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SOLAR CELL ELECTRON TRANSFER DYNAMICS MEASURED BY NIST SCIENTISTS.

Inexpensive solar-to-electric energy converters based on organometallic dyes impregnated on nanoparticle substrates of titanium dioxide ([TiO.sub.2]) and other related semiconductors are being explored as replacements for silicon-based solar cells. These new solar cells could lead to low cost (less than $ 11W) photo-voltaic alternatives. Applications of the dye-sensitized photo-electrochemical cells include integrated power systems for consumer electronics, smart cards, electrochromatic windows, mirrors, and eyewear. The benefits of these devices include those derived from renewable energy sources--decreased emission of greenhouse gases and pollutants and the economic benefits of the lower cost energy sources.

Determining detailed mechanisms and underlying materials properties of such devices is key to understanding their function and improving solar collection and current-generating efficiencies. NIST researchers were the first to apply time-resolved infrared spectroscopy to unambiguously reveal that electron injection from excited electronic states of the dye molecules (e.g., different complexes of Ruthenium) to the [TiO.sub.2] occurs on the femtosecond ([less than][10.sup.-14] s) timescale. Groups worldwide now accept their technique and use their findings in related studies. The researchers have also examined detailed back electron transfer and electrolyte quenching dynamics in working cells by applying nanosecond ultraviolet and visible transient absorption spectroscopy. Their findings indicate that subtle changes in dye molecular structure affect the electron injection yields and overall recombination rates. One exciting discovery is that substituting tin oxide ([SnO.sub.2]) for [TiO.sub.2] sufficiently chang es the acceptor levels and electronic coupling efficiencies to produce cells with absorbed photon-to-current efficiencies approaching 40 %, constant across the visible spectrum. These findings suggest that minor modifications to the adsorbed dye and substrate properties could lead to cells with efficiencies approaching theoretical conversion limits.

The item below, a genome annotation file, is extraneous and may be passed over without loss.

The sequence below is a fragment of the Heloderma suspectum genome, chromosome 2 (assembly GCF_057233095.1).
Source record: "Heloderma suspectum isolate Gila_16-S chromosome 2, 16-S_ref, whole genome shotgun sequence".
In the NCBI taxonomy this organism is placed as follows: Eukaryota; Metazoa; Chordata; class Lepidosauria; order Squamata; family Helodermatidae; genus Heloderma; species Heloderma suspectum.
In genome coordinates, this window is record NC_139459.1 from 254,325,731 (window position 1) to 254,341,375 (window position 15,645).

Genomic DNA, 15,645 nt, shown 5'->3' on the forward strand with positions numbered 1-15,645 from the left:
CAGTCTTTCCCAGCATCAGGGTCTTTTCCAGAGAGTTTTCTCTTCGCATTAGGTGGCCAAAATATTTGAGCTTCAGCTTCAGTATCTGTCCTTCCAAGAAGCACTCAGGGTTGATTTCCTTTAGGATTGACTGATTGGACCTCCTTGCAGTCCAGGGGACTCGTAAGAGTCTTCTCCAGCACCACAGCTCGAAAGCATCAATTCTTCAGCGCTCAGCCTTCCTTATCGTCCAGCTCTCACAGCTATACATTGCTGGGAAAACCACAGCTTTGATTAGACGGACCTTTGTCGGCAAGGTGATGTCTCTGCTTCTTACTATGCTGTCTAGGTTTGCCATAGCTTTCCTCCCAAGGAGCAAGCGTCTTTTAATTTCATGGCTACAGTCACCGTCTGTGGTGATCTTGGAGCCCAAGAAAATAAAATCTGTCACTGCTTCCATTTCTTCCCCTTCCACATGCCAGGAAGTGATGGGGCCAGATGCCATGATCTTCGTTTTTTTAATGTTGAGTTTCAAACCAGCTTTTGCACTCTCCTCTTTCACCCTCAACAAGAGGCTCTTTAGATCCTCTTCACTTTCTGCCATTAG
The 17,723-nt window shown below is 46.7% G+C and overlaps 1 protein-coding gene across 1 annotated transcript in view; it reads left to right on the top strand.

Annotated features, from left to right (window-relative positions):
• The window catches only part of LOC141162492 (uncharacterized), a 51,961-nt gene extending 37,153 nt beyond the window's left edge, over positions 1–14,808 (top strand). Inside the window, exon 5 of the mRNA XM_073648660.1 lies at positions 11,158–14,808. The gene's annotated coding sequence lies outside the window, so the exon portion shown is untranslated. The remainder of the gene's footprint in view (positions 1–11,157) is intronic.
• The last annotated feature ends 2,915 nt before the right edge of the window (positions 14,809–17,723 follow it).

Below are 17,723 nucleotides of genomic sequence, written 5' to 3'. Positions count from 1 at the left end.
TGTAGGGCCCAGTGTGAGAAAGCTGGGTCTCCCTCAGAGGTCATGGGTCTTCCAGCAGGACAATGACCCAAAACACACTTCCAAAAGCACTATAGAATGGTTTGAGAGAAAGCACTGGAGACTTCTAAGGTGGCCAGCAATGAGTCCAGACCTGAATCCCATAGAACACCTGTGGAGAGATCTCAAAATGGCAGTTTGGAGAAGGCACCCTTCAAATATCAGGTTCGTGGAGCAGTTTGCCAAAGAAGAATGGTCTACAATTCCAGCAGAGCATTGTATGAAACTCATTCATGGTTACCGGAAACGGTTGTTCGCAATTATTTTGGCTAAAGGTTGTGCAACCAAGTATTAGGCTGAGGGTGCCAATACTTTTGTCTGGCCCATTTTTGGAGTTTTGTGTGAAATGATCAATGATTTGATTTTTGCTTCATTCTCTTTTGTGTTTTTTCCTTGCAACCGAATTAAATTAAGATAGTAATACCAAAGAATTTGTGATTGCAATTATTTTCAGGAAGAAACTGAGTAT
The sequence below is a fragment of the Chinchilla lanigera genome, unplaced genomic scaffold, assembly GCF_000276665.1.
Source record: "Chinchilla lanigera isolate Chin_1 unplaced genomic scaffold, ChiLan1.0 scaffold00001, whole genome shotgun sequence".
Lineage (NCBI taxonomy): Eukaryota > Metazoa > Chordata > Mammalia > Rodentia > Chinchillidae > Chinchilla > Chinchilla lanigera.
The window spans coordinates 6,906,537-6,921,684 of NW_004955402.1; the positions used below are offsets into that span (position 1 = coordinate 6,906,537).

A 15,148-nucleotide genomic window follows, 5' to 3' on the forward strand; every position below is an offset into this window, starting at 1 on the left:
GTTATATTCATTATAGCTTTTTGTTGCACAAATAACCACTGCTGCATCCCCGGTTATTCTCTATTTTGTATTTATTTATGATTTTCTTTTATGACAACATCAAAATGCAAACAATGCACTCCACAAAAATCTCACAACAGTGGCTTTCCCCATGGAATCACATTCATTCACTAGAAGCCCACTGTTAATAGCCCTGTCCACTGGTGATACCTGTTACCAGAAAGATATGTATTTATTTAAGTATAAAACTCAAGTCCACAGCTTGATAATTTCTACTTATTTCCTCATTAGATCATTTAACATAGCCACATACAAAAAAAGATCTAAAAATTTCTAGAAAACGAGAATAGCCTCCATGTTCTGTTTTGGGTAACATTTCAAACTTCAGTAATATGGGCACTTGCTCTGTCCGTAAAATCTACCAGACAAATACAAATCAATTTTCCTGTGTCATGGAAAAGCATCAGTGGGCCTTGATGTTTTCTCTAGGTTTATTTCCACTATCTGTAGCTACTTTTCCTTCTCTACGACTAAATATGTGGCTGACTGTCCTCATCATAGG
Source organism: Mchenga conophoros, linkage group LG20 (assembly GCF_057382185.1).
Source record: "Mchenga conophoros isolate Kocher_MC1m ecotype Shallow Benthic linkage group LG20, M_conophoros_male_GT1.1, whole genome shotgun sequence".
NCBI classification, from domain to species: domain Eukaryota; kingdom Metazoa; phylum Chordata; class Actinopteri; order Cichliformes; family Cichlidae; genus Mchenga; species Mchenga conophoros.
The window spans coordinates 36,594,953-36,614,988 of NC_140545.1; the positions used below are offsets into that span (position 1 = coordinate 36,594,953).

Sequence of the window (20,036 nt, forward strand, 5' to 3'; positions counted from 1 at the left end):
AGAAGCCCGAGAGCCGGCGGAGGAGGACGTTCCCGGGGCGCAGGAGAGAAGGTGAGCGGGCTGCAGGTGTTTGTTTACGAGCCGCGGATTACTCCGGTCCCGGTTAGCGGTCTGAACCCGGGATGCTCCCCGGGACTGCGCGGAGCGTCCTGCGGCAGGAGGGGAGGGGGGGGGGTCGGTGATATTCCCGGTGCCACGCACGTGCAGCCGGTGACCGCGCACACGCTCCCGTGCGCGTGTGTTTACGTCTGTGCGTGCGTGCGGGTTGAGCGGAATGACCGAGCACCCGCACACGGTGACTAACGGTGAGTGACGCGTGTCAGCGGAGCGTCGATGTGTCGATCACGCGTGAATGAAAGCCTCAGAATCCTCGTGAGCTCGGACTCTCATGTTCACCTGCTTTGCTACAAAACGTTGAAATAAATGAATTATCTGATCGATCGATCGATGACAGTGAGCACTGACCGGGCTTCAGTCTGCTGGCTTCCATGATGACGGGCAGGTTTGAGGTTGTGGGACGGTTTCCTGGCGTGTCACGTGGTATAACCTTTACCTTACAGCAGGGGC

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Title Annotation:National Institute of Standards and Technology
Publication:Journal of Research of the National Institute of Standards and Technology
Article Type:Brief Article
Geographic Code:1USA
Date:Mar 1, 2001
Words:281
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